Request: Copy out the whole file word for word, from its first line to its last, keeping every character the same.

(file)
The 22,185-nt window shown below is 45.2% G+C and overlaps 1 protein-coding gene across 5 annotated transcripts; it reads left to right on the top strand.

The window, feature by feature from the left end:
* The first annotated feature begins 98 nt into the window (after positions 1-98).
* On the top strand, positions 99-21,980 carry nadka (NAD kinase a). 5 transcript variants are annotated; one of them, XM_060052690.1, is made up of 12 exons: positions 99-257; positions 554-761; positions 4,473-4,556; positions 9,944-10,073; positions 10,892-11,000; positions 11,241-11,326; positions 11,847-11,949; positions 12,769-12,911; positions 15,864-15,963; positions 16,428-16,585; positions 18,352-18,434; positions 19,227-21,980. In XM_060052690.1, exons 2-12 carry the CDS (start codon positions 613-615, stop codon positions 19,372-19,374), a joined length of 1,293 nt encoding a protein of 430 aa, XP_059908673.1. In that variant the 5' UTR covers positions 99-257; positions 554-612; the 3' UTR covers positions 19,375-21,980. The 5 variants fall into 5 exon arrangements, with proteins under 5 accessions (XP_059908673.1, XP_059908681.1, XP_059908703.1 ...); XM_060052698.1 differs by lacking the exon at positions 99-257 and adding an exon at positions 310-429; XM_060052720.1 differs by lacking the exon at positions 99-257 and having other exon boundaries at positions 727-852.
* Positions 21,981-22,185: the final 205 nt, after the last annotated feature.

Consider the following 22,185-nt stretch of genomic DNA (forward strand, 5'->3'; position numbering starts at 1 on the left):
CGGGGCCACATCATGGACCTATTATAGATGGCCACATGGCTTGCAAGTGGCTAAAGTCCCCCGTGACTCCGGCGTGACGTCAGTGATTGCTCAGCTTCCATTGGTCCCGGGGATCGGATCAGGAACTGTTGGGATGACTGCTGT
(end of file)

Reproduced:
The 22,185-nt window shown below is 45.2% G+C and overlaps 1 protein-coding gene across 5 annotated transcripts; it reads left to right on the top strand.

The window, feature by feature from the left end:
* The first annotated feature begins 98 nt into the window (after positions 1-98).
* On the top strand, positions 99-21,980 carry nadka (NAD kinase a). 5 transcript variants are annotated; one of them, XM_060052690.1, is made up of 12 exons: positions 99-257; positions 554-761; positions 4,473-4,556; positions 9,944-10,073; positions 10,892-11,000; positions 11,241-11,326; positions 11,847-11,949; positions 12,769-12,911; positions 15,864-15,963; positions 16,428-16,585; positions 18,352-18,434; positions 19,227-21,980. In XM_060052690.1, exons 2-12 carry the CDS (start codon positions 613-615, stop codon positions 19,372-19,374), a joined length of 1,293 nt encoding a protein of 430 aa, XP_059908673.1. In that variant the 5' UTR covers positions 99-257; positions 554-612; the 3' UTR covers positions 19,375-21,980. The 5 variants fall into 5 exon arrangements, with proteins under 5 accessions (XP_059908673.1, XP_059908681.1, XP_059908703.1 ...); XM_060052698.1 differs by lacking the exon at positions 99-257 and adding an exon at positions 310-429; XM_060052720.1 differs by lacking the exon at positions 99-257 and having other exon boundaries at positions 727-852.
* Positions 21,981-22,185: the final 205 nt, after the last annotated feature.

Consider the following 22,185-nt stretch of genomic DNA (forward strand, 5'->3'; position numbering starts at 1 on the left):
CGGGGCCACATCATGGACCTATTATAGATGGCCACATGGCTTGCAAGTGGCTAAAGTCCCCCGTGACTCCGGCGTGACGTCAGTGATTGCTCAGCTTCCATTGGTCCCGGGGATCGGATCAGGAACTGTTGGGATGACTGCTGT